A special team of detectives has been appointed to carry out a review of the investigation into the Omagh bombing amid mounting frustration that the killers are still at large.
The Royal Ulster Constabulary's Chief Constable, Sir Ronnie Flanagan, said yesterday officers would re-examine efforts to being charges against dissident republicans suspected of the August 1998 attack. The independent assessment is the first of its kind by the RUC.
"We owe nothing less to the relatives," said Sir Ronnie. "The original investigation was, and continues to be, of the highest order and this is merely an application of fresh minds to review everything that has been done. We want to be absolutely satisfied beyond any doubt there are no avenues left unexplored."
The chief suspects believed to be behind the attack, in which 29 people were killed when a car bomb exploded on a Saturday afternoon in the centre of the packed town, have long been identified. At least seven of them are thought to be based in Dundalk, Co Louth.
Although the suspected main players - all members of the dissident group the Real IRA - have been questioned by both the RUC and the Gardai, none has been charged because of lack of evidence.
"It is desperately difficult," said Sir Ronnie. "We have very good intelligence, but intelligence in a liberal democracy does not equal evidence that can be presented before a court.
"We believe we know the identities of those responsible for the Omagh bomb but putting that belief into a framework of evidence that a court would accept is what we are continuing to endeavour to do."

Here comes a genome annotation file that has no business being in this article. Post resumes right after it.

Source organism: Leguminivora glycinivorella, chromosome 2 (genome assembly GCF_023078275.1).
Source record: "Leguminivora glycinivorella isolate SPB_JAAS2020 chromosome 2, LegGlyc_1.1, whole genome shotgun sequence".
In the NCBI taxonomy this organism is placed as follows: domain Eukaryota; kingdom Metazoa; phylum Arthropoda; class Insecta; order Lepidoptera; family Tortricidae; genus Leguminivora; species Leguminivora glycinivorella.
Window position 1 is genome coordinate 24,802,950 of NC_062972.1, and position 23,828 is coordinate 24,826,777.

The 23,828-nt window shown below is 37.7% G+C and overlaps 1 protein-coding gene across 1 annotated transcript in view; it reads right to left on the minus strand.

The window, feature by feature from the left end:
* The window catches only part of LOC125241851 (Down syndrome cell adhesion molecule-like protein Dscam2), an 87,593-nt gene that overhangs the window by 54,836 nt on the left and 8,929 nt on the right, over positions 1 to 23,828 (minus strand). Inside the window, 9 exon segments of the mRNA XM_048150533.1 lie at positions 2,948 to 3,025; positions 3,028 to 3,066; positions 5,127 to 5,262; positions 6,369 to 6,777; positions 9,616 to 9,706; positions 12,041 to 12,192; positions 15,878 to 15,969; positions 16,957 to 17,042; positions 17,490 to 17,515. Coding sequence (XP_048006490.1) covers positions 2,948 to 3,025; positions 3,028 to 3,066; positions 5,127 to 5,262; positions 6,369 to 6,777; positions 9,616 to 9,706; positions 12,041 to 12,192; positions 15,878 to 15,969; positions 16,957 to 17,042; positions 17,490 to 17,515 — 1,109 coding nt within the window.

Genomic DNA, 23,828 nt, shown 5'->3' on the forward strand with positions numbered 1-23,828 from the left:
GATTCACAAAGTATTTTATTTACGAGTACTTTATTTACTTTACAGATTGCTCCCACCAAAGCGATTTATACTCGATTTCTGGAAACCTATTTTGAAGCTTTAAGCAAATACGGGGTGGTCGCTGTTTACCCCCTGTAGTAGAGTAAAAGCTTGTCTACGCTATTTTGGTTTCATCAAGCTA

One man has been charged in connection with the attack.But there has been a growing acceptance that the bombers may not be caught. There has been growing anger too, from the families of the victims.
Donna Barker, the mother of 13-year-old James, who was among those killed, has exhumed her son's body to have him reburied in England, to where the family is returning.
The decision was reportedly based partly on her anger at the investigation's failure and the response of the Sinn Fein presidentr, Gerry Adams, to her personal appeal for his help. He said he could not help because he had no faith in the RUC.
"We find it difficult to be in Ireland," she said. "We thought by now they would have got someone, but that's politics. I'm very angry. I have been angry from the start but Victor [her husband] and I will keep on the fight from England."
Michael Gallagher, whose 21-year-old son, Adrian, was killed, said: "The whole world knows what happened but people find it inconceivable nobody has been brought to justice. It seems to make a mockery of law and order."
Detective Superintendent Brian McVicker, one of the RUC's most senior officers, will lead the review. Yesterday he emphasised it was not a re-investigation. About 80 suspects on both sides of the border have been questioned and more than 2,000 people interviewed.
Colm Murphy, 48, of Belleek, Co Armagh, the owner of a Dundalk pub, is on £100,000 bail after being charged with conspiracy to cause the Omagh bombing and membership of an illegal organisation. His trial is due to start in Dublin next year.